JOAN BAXTER: It’s true. I wouldn't be talking to you if this hadn’t happened.
JB: So tell us about the book itself? Are you — as this letter says — are you orchestrating an attack on the ongoing operations of a local business?
JOAN BAXTER: No, I'm a journalist. And I have I think there are close to 1,000 endnotes in this book. They take up about 60 pages. It's an extremely well-researched and documented book that traces the history. And I did a lot of archival research and I inserted interviews with people who've been involved with the mill in one capacity or another over the years. As I say, the management and the board didn't want to talk to me, so I never got their points of view. But it's not my point of view. That the messages coming from that book is not from me, it's from the people that I interviewed and the people who have been trying to get one government after another in Nova Scotia to do its job and protect its citizens from water pollution, air pollution, look after their health, and protect the health of their forests, and to stand up to a large, wealthy corporation and industry.
JB: We contacted Northern Pulp, and they did send us an email response. And I'll read you part of it. It says, “To have a book demeaning their day-to-day work life can understandably elicit passion in wanting to stand up for their contributions to the mill and workforce of the forest industry in Nova Scotia.” How do you respond to them?
JOAN BAXTER: I'd love to know where it's demeaning. Are we in an age where you can't do journalism and cite facts and use documented, some of it's peer-reviewed stuff, and talk to experts in all fields and put it down on paper? It's almost something I would expect to happen south of the border.
JB: So if Northern Pulp, or any of the administrators or owners of Northern Pulp, have objections to your book, you'd like to hear what those objections are specifically?
JOAN BAXTER: I have said from the beginning — I said it at a launch of the book — I will engage in a discussion with anyone who's read the book. But until they've read the book, they're not in a position to write a form letter complaining about it or to dismiss it as demeaning or whatever other word they want to come up with.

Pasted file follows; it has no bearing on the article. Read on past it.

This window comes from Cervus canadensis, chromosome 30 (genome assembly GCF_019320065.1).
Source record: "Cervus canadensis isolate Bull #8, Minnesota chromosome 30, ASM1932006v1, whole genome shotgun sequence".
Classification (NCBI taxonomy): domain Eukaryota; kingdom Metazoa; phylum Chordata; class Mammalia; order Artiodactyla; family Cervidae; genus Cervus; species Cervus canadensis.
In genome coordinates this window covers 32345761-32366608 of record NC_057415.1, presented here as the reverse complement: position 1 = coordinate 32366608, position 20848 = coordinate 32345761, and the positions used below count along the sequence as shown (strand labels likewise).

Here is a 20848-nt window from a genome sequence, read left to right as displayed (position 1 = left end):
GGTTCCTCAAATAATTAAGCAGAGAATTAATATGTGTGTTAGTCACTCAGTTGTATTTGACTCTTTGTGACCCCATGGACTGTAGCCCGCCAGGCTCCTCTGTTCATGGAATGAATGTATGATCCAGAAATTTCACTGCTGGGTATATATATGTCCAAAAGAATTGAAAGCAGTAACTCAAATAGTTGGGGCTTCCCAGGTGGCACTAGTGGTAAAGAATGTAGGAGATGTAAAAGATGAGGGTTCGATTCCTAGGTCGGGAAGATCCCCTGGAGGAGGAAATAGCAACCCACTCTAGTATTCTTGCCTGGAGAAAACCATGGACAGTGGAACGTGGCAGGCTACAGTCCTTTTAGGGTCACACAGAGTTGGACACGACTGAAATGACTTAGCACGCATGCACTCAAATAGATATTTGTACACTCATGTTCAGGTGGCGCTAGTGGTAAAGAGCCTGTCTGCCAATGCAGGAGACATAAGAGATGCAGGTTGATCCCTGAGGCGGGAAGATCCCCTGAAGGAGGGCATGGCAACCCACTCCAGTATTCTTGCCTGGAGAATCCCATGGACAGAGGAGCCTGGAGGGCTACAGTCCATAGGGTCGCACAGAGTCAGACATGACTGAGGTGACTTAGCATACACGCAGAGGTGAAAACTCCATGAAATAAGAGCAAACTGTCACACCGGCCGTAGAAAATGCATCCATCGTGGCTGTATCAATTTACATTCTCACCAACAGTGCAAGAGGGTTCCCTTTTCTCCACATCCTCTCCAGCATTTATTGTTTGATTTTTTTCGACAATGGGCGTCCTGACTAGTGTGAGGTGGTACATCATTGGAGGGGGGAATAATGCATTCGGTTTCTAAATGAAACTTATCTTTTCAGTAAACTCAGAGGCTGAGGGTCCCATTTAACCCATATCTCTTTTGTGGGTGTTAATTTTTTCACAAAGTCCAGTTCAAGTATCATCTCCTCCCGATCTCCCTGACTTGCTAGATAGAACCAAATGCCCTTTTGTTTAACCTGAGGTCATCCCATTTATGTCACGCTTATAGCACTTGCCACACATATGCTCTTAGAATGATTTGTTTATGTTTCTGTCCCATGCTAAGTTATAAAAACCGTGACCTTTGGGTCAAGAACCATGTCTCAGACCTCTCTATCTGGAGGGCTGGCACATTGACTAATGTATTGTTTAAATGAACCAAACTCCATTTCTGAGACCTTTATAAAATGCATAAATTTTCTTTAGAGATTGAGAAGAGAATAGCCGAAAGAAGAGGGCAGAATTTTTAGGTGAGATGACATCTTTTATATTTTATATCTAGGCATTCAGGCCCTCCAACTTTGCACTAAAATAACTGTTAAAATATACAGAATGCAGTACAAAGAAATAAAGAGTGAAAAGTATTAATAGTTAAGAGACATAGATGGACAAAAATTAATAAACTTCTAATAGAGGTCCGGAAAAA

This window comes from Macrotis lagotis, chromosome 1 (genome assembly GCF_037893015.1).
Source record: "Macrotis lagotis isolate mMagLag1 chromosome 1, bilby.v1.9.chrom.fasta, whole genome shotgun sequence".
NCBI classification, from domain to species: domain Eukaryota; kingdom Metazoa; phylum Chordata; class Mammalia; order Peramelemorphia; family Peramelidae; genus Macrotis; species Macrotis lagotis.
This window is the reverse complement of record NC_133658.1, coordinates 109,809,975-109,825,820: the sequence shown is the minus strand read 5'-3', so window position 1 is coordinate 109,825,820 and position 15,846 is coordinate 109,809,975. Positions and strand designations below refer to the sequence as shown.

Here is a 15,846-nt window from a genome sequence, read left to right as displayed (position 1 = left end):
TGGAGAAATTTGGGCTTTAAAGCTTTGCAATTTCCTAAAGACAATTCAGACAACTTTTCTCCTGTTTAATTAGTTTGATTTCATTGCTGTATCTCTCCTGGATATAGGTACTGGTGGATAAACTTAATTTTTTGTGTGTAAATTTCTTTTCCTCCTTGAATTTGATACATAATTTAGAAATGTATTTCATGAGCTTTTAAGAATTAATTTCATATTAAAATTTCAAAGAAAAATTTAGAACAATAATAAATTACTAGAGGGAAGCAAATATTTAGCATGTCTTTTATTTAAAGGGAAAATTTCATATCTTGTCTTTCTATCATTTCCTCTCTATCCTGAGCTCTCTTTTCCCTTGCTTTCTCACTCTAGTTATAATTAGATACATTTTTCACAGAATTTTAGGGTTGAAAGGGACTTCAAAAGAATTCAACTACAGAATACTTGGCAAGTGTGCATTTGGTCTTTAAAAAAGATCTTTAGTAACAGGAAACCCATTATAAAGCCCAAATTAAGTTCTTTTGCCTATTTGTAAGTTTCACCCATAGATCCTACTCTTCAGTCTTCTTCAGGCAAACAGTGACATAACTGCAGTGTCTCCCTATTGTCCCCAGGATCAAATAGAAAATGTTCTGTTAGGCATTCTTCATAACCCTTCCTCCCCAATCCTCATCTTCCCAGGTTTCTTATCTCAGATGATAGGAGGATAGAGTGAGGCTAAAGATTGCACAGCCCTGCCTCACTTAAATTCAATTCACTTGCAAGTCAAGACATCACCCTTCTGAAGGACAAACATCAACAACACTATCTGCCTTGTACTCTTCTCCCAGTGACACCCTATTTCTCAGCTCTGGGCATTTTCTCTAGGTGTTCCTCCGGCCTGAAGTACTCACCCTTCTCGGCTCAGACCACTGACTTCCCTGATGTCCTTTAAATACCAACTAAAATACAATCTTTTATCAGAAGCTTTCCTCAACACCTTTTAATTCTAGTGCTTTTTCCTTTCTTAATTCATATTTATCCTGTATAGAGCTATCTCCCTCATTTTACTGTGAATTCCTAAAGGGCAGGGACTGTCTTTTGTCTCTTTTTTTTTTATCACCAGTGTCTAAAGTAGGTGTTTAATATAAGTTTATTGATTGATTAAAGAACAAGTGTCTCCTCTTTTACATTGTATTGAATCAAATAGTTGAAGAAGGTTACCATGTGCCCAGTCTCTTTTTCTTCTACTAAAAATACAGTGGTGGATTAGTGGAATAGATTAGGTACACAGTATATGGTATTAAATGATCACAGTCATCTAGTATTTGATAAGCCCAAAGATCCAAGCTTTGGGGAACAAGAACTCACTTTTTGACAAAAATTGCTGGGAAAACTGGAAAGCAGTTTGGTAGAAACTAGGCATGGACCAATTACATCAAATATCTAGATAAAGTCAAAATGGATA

JB: Joan Baxter, thank you very much for joining us.
JOAN BAXTER: Thank you, Jim.
JD: Joan Baxter is the author of “The Mill: Fifty Years of Pulp and Protest”. We reached Ms. Baxter in Tatamagouche, Nova Scotia.
From Our Archives: Christine Keeler obit
JD: For most of her life, Christine Keeler's name was synonymous with scandal. The former model became a household name at the height of the Cold War, when the so-called Profumo affair exploded in the UK. Ms. Keeler was involved with both British cabinet minister John Profumo and a Russian diplomat at the same time. After lying about the affair, Mr. Profumo was forced to resign in 1963. Ms. Keeler, who changed her named to Christine Sloane to escape the notority, died yesterday of lung disease at the age of 75, her son, Seymour Platt, told The Guardian, quote, "She was a good, decent person, and she got a very unfair label that was hard for her to live with." In 1980, Christine Keeler spoke to As It Happens guest host Peter Gzowski about the aftermath of the Profumo Affair, and her memoir about it. Here is part of their conversation, from our archives.
PETER GZOWSKI: Tell us about your life now? By some accounts, you are not doing very well?
CHRISTINE KEELER: Oh no, I'm not at all. But my book isn't coming out until November, and I’m just sort of keeping my head above water and living on the social security. And I had my son with me. My youngest son is with me, and he’s next door playing in his bedroom at the moment.
PG: How old is he?
CK: He’s eight.
PG: Does he know about his mum's past?
CK: No, in fact, today, he told me that everyone has told him that his mother was in the paper.
PG: What do you tell him?
CK: I just told him I didn't see anything, which I didn't because I didn't get the paper.
PG: Some day you're going to have to answer a bunch of questions from him.
CK: I think he knows me or what I am, you know? And that’s it. No, I don’t think that.
PG: Have you been exploited through your life?
CK: Yes, I suppose I have. I suppose we all have at some stage. But that’s all passed now. I'm just very eagerly getting on what the future.
PG: Is the book naughty?
CK: I think it's a good book. I think it's the best account that's ever been written of what happened. That’s on record, and I think it's a good book. No, I haven't whitewashed anything. In fact, friends have told me it’s got very spicy bits in there, but I don't see it.
PG: Do you regret that, Ms. Keeler? Do you regret what happened to you in the ‘60s?
CK: No, I'm not going to regret anything. I don't think anyone should regret anything. There's always a reason for why things happen. I haven’t found out why yet. But I’m sure there must be a reason for everything horrible that happens to anyone.
JD: From our archives, that was Christine Keeler speaking to As It Happens guest host Peter Gzowski in 1980. Ms. Keeler died yesterday. She was 75-years-old.Back To Top »
Part 3: Babcock trial, Victoria Cross auction
JD: Another powerful man has fallen to sexual harassment allegations, although that's not how he's playing it. Today, Democratic Representative John Conyers — whose 53-year-long career makes him the longest-serving current member of Congress — announced that he is retiring. The 88-year-old has been fighting allegations by two women that came to light in November. They say he groped them, he exposed himself. Democratic Party leaders have since pressured him to resign, and he's the subject of a House Ethics Committee review. From a hospital where he is recovering from an illness that his son blames on stress, Mr. Conyers told Detroit radio host Mildred Gaddis that he is stepping down. Here is part of that conversation.